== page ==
Matus: Each project, such as the EWT for hotels, under our Mesoamerican Reef Tourism Initiative, does have a monitoring and evaluation component. For instance, through the EWT program we collected baseline data on business practices of 23 coastal hotels. Additionally, each of the hotels developed “Green Teams” that are comprised of hotel managers, as well as key staff. These green teams are charged with monitoring and working to reduce their most negative operating practices. The data collected and analyzed by the green team on an on-going basis will help us to track and quantify changes in business practices, as well as the resulting impacts of those changes that have occurred from the adoption of good operating practices.
Q: Who trains the Green Teams?
Matus: Our program does, through the hotel associations. The hotel associations often already have a mandate to provide capacity-building to their member hotels. In both Belize and Mexico, our local partners collaborated with local-level government agencies to organize training sessions on key topics, such as water conservation, for the Green Teams as well as hotel personnel that we helped to subsidize. However, the Green Team effort requires sustained ongoing training, because of the high level of employee turnover in the hotel industry. To counter this, we will continue to work with the hotels that participated in the EWT program and guide them into a second phase with the hope that over the course of a few years, we will see an increase in the number of hotels that establish or implement conservation measures, which is really the key indicator of the hotels improving their practices.
Q: Are you gathering results from these monitoring programs?
Matus: We have a developed a database that contains environmental performance data before and after the EWT programs were implemented. We hope to expand the database in time to help measure the effect this program is having in each of the participating hotels over the course of a few years.
Q: How are you working with the communities that have developed around these major tourism areas?
Matus: Our entry point into the communities is through the hotels that employ them. There is enormous potential to educate the local residents through the hotels about conservation practices they can implement at home.
Q: What other tourism sectors are involved in this project?
Matus: Through the Mesoamerican Reef Tourism Initiative, we are also working with the cruise ship industry and marine recreation providers. The boom in cruise ship tourism that has occurred over the past five years in Mexico’s Caribbean coast, Belize, and Honduras brings thousands of additional visitors to coastal and marine sites. Cruise destinations often lack the physical and management infrastructure needed to ensure that these high numbers of visitors do not leave a negative footprint on coastal and marine ecosystems. To address this issue, in 2005 we researched and wrote a publication on improving cruise ship policies and practices for minimizing the impact of cruise passengers in destinations throughout the Mesoamerican Reef. This publication offers suggestions for how key groups, cruise lines, governments, civil society, and shore operators can influence the impacts of cruise tourism at a destination. It includes over 30 examples of practices and projects that are contributing to the sustainability of cruise destinations around the world. The publication will be in print in March 2006.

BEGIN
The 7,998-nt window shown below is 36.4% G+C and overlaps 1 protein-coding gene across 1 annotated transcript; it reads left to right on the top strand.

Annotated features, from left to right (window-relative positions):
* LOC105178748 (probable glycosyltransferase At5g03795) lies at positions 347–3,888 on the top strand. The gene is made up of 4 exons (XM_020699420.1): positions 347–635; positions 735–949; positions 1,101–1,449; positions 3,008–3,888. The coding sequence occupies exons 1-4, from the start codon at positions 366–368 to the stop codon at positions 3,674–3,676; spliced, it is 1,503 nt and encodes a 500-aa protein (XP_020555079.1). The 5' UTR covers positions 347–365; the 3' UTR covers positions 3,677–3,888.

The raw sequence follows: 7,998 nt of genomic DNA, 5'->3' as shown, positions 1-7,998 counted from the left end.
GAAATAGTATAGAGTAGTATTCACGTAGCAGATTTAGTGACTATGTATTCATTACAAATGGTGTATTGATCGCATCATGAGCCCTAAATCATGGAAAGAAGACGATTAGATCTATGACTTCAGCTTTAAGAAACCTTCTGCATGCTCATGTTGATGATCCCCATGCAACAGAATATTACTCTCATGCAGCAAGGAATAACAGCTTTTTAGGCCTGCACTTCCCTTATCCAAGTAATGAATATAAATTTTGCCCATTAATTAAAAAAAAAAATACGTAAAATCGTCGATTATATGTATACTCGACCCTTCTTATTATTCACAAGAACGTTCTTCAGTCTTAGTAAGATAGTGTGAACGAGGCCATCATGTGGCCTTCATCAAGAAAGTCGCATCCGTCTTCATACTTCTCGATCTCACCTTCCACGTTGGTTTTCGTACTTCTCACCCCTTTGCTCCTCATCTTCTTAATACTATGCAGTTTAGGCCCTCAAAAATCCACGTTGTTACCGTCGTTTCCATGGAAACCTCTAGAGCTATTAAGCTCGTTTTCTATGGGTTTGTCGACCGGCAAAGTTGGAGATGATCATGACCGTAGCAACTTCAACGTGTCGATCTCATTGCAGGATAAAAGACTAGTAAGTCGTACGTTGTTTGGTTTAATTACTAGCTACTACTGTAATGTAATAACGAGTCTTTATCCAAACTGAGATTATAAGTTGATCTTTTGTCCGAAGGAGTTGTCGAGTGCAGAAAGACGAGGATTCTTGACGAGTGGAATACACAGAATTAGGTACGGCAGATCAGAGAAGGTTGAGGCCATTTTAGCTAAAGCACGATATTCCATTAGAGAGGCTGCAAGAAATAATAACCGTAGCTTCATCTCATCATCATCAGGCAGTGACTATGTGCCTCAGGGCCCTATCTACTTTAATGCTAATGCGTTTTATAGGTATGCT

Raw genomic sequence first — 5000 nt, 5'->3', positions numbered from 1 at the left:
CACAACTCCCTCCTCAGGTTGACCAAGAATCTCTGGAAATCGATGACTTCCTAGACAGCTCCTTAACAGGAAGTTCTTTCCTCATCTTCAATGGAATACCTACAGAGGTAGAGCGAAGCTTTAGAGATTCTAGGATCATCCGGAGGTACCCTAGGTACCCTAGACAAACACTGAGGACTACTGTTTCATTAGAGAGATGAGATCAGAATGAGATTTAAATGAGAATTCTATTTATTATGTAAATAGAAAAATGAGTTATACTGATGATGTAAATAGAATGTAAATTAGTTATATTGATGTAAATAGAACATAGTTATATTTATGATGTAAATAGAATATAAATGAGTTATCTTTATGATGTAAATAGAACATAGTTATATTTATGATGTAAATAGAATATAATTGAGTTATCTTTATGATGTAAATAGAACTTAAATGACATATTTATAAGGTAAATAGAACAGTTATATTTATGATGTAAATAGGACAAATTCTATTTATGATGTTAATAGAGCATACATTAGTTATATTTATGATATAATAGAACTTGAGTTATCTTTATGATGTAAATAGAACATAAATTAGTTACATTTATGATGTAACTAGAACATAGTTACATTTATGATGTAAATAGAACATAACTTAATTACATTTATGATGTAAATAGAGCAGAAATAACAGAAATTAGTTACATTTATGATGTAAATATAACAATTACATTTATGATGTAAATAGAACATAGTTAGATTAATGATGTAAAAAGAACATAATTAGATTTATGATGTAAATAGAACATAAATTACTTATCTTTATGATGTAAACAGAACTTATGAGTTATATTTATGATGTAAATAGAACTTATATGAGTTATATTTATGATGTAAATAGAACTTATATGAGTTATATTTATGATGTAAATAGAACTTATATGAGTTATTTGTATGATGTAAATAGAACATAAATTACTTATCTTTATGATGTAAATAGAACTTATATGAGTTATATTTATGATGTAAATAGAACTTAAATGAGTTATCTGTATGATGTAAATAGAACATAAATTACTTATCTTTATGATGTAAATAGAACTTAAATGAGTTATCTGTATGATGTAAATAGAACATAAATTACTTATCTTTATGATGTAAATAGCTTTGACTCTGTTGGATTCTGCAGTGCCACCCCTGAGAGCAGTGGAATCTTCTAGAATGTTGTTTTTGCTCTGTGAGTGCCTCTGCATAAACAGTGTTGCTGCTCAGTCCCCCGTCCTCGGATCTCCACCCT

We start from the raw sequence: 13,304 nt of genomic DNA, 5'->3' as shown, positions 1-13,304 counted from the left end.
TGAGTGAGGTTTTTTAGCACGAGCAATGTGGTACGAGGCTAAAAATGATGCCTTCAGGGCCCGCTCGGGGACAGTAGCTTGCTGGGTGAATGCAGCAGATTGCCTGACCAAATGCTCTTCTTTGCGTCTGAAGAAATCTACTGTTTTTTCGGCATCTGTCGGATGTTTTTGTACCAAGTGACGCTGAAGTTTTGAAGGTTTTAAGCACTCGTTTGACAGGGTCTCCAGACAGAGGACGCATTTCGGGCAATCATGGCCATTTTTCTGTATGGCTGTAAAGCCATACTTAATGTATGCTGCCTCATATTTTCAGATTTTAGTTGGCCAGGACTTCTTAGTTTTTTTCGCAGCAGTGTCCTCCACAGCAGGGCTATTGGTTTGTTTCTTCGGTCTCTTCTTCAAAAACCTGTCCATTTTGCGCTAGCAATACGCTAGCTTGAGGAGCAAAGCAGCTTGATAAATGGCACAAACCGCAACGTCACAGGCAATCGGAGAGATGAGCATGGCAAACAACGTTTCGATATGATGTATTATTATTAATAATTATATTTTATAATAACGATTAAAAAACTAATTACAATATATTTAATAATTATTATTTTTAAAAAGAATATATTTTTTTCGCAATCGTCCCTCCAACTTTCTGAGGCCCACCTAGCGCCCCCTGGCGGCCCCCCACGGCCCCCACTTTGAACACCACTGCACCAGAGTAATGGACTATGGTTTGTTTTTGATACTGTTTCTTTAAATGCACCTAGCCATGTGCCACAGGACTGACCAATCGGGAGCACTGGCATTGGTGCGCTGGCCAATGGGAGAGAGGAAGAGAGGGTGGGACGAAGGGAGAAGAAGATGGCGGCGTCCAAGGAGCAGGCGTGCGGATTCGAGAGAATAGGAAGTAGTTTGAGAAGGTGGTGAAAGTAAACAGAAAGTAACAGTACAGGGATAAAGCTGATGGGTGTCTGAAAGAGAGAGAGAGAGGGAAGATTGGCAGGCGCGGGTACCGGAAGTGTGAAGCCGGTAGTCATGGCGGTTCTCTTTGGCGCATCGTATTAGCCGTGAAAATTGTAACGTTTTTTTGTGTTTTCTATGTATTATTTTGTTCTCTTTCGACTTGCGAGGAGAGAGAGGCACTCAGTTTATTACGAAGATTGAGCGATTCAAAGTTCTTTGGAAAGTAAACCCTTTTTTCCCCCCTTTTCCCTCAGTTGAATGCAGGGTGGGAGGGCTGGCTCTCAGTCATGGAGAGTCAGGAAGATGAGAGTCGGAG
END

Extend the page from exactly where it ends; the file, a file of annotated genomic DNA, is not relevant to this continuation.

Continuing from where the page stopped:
This year, we will use that publication as a vehicle to engage governments, civil societies, and the private sector in key cruise destinations to develop and implement cruise passenger management plans that minimize the shore-based impacts, especially from marine recreation, of cruise passengers. We will be focusing these efforts in the major cruise ship destinations in the region; Cozumel and Majahual in Mexico, Belize City in Belize, and the Bay Islands in Honduras. In each of these four main ports, we aim to bring together the cruise lines with governments and other stakeholders to examine the critical issues specific to each port, and develop strategies.
Q: How has this initial dialogue been with the governments in Belize and Mexico?
Matus: The governments appear quite committed to working with CI, the cruise lines and other key stakeholders to adopt new approaches that will help to better manage the accelerated growth of cruise tourism. The consider our proposed initiative a high priority, deserving of attention, and are willing to invest time and resources next year to get the planning process off the ground.
While the different stakeholders have very different perspectives as to what the real problems are with cruise tourism, it has been inspiring to see openness on their part to consider new approaches. They have seen the damage that cruise tourism has caused in the eastern Caribbean, and they are willing to consider options to minimize the impacts in their own countries.